Words by Katy Anne, Photographs by Ilana Freddye
I think I still have a childish expectation that my summers will be like summer vacation: long lazy days, ice cream cones, wet bathing suits that stay wet in the humidity until well after dark. Being an adult who works during the summer is still a bit jarring, even though it's been like fifteen years now. This summer in particular has felt a bit... dizzying.
Back in May, Ilana warned me that it was gonna be a weird summer. Apparently there’s like six planets in retrograde, and though I still don't really understand what that means, I think astrologers might be onto something. They claim that these retrogrades affect all sorts of things: communication, commitment, organization, emotion. The overarching astrological advice was to take it easy this summer - to avoid starting projects or making long-term commitments, and to kind of just chill for a few months.
It's safe to say we didn't take that advice. We're working as private chefs again in the Hamptons this summer and on top of that we've been selling stickers and sandwiches and doing catering gigs and publishing articles and photos and while it's nothing we'd dare to complain about, it's made these last few months feel lightning speed. It's also the last summer of my twenties, which in the beginning of the summer I applied way too much weight to and now I'm just excited to enter the glorious decade of my 30s, which everyone tells me is pretty great. In any case, it's been a whirlwind.
If there was a recipe that encapsulated the barreling pace of this summer, it'd be this: sloppy zucchini. It's a mess. It's hurried. It's easy. And it's delicious as f--k.
It's a dish we came up with back in June, the day before we sold our first sandwiches. And it's something we keep revisiting. It's built to be a versatile, put-whatever-you-have-around-on-it dish that lets you be flexible with what you have on hand. Most important is the cooking method: you really want to get a good char on the squash.
It can be a side dish or a centerpiece, or on a sandwich, or in a taco, or on top of a steak if that's what you're into. Be you.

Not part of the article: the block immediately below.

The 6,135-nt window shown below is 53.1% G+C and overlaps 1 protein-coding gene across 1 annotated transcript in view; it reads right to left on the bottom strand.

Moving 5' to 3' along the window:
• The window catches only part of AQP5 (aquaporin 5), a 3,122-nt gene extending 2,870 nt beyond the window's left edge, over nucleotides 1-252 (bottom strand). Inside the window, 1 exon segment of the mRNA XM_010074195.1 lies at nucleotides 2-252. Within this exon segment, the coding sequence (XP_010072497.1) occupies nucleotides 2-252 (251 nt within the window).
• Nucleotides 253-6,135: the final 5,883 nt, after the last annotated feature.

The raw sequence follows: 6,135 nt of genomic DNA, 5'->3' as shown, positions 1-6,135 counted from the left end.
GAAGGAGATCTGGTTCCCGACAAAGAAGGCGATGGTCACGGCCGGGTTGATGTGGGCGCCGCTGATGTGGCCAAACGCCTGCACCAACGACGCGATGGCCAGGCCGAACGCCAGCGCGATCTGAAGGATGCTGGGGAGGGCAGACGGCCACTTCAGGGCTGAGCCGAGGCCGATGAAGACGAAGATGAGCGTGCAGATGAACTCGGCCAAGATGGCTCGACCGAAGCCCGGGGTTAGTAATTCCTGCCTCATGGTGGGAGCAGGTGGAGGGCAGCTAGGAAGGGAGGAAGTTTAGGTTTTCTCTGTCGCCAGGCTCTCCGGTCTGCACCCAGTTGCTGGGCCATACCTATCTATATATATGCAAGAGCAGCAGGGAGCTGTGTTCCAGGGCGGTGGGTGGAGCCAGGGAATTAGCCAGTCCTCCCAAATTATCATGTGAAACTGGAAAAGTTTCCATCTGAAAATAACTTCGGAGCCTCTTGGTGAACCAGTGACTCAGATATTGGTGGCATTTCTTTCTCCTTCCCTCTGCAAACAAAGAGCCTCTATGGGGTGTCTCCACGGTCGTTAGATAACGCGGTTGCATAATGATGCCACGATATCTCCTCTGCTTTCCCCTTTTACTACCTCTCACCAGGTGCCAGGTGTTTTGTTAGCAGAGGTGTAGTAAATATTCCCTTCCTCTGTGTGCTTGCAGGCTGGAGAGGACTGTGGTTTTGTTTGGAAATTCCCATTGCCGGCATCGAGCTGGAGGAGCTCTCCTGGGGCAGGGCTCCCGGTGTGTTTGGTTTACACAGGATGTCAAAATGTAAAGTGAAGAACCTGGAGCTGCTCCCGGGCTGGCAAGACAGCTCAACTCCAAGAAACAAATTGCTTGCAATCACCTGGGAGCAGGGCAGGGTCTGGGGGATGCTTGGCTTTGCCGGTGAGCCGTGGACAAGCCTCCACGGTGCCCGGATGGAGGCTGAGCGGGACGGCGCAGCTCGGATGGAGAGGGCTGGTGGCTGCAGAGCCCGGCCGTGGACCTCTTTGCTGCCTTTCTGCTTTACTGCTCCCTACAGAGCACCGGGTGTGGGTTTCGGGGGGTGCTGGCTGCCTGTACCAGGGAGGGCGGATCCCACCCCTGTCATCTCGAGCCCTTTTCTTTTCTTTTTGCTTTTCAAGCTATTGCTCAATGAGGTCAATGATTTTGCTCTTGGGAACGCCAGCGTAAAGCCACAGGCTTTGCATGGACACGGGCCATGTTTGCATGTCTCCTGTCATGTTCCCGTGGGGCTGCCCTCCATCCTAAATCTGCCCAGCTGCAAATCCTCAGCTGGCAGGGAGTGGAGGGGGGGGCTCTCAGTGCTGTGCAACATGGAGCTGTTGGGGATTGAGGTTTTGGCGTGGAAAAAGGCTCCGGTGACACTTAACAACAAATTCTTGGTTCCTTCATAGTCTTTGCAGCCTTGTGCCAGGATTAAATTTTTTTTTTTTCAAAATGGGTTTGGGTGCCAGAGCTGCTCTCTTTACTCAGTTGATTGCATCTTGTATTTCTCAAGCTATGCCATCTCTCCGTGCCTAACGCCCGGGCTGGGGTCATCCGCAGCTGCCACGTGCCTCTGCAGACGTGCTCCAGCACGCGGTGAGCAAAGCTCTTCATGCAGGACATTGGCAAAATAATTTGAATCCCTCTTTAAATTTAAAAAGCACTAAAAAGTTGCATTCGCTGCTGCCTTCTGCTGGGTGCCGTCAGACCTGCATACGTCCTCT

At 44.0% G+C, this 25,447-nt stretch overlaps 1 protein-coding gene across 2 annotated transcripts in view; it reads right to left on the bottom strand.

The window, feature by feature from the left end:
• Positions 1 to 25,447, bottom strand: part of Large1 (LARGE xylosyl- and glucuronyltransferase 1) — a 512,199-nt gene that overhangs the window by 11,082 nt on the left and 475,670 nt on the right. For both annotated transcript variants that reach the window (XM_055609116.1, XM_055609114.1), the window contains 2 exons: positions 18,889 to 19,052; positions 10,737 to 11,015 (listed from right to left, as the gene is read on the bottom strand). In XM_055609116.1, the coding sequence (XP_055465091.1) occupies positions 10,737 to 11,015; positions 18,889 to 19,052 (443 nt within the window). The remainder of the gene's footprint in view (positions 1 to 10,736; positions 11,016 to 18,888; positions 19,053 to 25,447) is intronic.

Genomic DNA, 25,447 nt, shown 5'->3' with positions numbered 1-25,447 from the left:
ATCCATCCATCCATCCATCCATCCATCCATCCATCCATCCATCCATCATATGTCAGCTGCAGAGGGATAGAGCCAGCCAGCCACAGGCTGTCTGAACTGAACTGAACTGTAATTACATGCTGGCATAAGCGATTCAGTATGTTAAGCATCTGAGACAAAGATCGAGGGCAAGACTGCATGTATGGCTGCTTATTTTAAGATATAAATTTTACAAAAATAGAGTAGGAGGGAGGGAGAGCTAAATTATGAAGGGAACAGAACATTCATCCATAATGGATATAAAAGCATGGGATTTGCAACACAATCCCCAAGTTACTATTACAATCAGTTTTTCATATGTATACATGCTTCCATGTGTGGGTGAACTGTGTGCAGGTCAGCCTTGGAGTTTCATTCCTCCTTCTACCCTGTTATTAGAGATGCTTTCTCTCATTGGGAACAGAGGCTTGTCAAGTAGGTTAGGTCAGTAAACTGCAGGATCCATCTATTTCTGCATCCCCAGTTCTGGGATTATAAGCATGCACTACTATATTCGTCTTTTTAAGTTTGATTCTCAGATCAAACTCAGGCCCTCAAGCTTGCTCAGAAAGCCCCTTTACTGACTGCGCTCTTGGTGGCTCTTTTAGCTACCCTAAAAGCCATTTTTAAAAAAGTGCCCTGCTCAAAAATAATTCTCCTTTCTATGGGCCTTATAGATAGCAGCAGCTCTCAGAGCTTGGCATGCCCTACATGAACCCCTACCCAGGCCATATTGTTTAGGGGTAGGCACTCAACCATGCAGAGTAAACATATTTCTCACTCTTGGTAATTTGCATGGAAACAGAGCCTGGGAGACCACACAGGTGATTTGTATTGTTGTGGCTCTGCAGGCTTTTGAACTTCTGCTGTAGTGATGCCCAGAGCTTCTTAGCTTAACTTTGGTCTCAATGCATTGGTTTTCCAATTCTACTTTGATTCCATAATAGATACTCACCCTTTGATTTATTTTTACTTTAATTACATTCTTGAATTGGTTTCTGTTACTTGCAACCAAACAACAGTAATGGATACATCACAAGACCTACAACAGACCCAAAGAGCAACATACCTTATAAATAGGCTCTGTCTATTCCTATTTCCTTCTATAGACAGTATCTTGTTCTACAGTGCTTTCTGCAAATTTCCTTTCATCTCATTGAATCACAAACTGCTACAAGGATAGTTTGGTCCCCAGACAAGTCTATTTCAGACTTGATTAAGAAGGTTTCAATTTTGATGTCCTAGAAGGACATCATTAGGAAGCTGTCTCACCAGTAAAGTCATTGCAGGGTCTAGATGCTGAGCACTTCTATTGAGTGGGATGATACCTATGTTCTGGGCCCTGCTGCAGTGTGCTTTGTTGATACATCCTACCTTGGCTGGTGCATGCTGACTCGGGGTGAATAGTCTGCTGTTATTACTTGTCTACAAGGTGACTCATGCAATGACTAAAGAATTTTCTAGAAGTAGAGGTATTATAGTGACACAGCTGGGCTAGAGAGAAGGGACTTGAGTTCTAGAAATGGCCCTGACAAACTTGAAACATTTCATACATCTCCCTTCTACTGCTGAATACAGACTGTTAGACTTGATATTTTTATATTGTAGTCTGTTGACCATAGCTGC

Serves: 2-4 (easily doubles)
Mix spices, garlic, and olive oil together in a medium-sized bowl.
Add sliced zucchini to marinade and make sure every surface of the zucchini is covered. You should marinate it for at least half an hour, up to 4 hours in the fridge.
Meanwhile, heat your grill to high. When ready, place zucchini flesh-side down (the inside, not the skin) on the grill (you really want to get good char here, so make sure it’s hot!) Leave it, without flipping, until it starts to get good dark grill marks like a steak. Then flip the pieces & cook until you get good marks on the other side. The zucchini should get really soft and brown. Remove from the grill and toss back into the marinade.
Optional: toss with olive-oil-fried bread crumbs to serve. See below.
4 small zucchini (yellow or green!), sliced in half lengthwise
1/4 cup olive oil
3 cloves garlic, grated or finely chopped
1 tbsp smoked paprika
1 tsp ancho chili powder
1 tsp ground cumin
1 tsp ground coriander
½ tsp turmeric powder
1/2 tsp cinnamon
salt to taste – we use about 1 tsp kosher salt (use less if using iodized or fine salt)
Olive Oil Fried Breadcrumbs
Remove the crust from two slices of stale bread and cut it into cubes. If not super stale, you can toast the bread cubes in a 250F oven until they dry out (about 10-15 minutes). When dry, pulse the bread in a food processor until you have medium-fine bread crumbs. Toss bread crumbs in a good amount of olive oil and salt to taste and bake them at 350F until crispy (about 10 minutes).
Top zucchini with bread crumbs and serve.
Notes: If you’re not eating it right away, you can pop it into a 400F oven to warm it up before serving